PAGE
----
They say that there are only seven stories and that Shakespeare wrote them already. Really? I must have missed the one he wrote about a family of circus freaks breeding their own brand of deformities. Or how about that girl who shot half her face off to gain attention that her parents lavished on her brother who it turns out is… Billy? Oh, I know! There was that one where the guy shoots his best friend over a girl, only to find out that it was really him. Well, okay, I’ll give you that one, but only if Romeo and Juliet occupied the same mind.
No ghosts or goblins in those. Fear is most effective when it enters the reader’s comfort zone, what they see every day, their own flesh. A good horror, thriller, or suspense book should have you scared to approach the toaster in the morning, afraid to start your car, terrified to walk on the grass. And God only knows what horrible fate is ready to spring out from under your bed, or through the ceiling vent.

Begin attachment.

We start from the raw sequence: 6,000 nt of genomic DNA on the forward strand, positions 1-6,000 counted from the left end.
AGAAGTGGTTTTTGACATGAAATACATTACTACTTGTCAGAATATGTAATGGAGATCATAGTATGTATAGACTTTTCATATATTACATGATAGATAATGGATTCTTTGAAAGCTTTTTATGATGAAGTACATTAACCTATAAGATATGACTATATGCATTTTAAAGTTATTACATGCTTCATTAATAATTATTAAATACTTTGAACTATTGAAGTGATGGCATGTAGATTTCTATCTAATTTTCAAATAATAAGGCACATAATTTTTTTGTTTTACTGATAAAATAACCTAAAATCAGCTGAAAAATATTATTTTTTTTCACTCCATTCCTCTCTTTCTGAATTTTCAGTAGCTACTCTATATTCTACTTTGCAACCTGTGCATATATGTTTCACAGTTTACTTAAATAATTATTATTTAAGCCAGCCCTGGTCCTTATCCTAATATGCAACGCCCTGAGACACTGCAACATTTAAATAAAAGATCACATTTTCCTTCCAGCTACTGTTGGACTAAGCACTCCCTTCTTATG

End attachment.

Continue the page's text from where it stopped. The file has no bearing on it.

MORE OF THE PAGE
Humanity itself is a breeding ground for terror. It can rip the veil off your complacent life in a single word. Finding out that your husband is really a … or your wife. How about your child? What lurks in your every day relationships, in your household items, at the ball game, or at work?
What do you really know about that nice manager at the grocery story who always helps you load your car? How about your kid’s teachers, your co-workers? How could protect yourself if something went wrong on the train? Is any vacation really safe? Okay, so you’re a trained operative, but you weren’t trained for this one at the hostage SEAL camp. Better yet, what if you wake up some day to a complete societal breakdown?
I don’t want to hear about what has you too scared to turn off the lights at night. Sure, that’s fun but what I’d really like to know about is this. What evil has you frozen in fear in broad daylight? It’s not about what has you biting your nails, it’s about who’s biting them. What’s got you scared?